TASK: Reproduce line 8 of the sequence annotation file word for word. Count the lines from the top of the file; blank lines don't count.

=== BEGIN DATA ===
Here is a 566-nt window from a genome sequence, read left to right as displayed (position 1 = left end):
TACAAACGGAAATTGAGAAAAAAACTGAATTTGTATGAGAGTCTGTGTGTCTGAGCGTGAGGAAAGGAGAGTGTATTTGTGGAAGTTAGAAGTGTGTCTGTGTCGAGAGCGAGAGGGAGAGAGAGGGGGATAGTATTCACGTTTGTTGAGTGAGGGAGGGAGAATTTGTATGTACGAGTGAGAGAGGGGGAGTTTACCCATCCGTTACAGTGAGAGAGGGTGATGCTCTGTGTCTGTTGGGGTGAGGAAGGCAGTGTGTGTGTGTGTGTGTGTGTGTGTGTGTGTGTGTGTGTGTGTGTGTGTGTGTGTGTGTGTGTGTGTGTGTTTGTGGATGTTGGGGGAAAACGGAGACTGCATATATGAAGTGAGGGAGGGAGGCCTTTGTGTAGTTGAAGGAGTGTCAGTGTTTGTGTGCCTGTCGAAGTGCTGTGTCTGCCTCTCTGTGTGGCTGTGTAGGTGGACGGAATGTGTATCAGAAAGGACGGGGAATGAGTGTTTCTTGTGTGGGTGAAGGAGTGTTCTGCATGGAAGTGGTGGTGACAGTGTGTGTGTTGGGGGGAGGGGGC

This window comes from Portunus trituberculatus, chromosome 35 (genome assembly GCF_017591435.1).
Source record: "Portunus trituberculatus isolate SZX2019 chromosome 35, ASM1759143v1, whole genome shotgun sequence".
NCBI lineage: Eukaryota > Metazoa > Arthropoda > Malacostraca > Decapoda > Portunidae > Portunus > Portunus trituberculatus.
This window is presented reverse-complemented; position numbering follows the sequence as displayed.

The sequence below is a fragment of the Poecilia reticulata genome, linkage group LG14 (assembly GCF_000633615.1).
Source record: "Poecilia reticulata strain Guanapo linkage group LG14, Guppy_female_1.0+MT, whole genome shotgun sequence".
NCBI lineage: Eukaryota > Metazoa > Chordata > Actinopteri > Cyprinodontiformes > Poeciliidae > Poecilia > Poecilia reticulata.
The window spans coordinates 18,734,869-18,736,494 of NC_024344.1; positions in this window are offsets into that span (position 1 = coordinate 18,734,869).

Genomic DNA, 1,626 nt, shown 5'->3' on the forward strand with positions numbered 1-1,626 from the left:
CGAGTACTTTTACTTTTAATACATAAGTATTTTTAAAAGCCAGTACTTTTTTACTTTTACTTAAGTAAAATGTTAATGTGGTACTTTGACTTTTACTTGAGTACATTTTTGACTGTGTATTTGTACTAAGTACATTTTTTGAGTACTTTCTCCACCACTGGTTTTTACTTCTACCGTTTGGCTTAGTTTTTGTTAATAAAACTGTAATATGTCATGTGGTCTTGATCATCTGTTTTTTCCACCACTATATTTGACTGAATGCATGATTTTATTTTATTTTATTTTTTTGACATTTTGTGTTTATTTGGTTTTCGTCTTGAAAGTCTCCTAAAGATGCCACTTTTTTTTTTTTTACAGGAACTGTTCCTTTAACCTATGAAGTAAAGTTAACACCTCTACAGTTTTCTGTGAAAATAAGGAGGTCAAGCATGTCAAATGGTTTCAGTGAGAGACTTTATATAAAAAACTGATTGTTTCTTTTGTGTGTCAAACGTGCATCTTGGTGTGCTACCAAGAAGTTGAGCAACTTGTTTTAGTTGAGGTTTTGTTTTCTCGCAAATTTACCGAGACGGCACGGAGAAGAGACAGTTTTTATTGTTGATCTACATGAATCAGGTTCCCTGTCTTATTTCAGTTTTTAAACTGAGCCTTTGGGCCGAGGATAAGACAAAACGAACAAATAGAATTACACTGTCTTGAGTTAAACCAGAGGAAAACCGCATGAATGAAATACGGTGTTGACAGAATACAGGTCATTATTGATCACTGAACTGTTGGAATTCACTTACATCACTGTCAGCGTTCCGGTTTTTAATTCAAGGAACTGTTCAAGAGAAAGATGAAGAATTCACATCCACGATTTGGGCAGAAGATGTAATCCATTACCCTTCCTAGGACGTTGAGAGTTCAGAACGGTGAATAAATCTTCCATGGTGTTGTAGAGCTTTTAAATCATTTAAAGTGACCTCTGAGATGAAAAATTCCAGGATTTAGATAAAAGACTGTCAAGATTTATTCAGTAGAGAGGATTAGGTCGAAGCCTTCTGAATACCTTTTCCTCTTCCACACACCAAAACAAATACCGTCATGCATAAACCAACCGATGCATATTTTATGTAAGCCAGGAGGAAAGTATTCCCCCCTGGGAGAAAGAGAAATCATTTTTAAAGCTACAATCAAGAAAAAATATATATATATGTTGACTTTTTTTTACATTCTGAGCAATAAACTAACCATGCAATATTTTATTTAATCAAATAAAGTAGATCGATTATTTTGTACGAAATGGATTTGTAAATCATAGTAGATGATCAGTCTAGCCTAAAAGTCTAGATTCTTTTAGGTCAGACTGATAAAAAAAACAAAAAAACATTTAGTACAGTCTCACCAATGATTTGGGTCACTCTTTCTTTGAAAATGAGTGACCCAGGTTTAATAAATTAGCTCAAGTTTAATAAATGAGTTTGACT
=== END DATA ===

Source record: "Poecilia reticulata strain Guanapo linkage group LG14, Guppy_female_1.0+MT, whole genome shotgun sequence".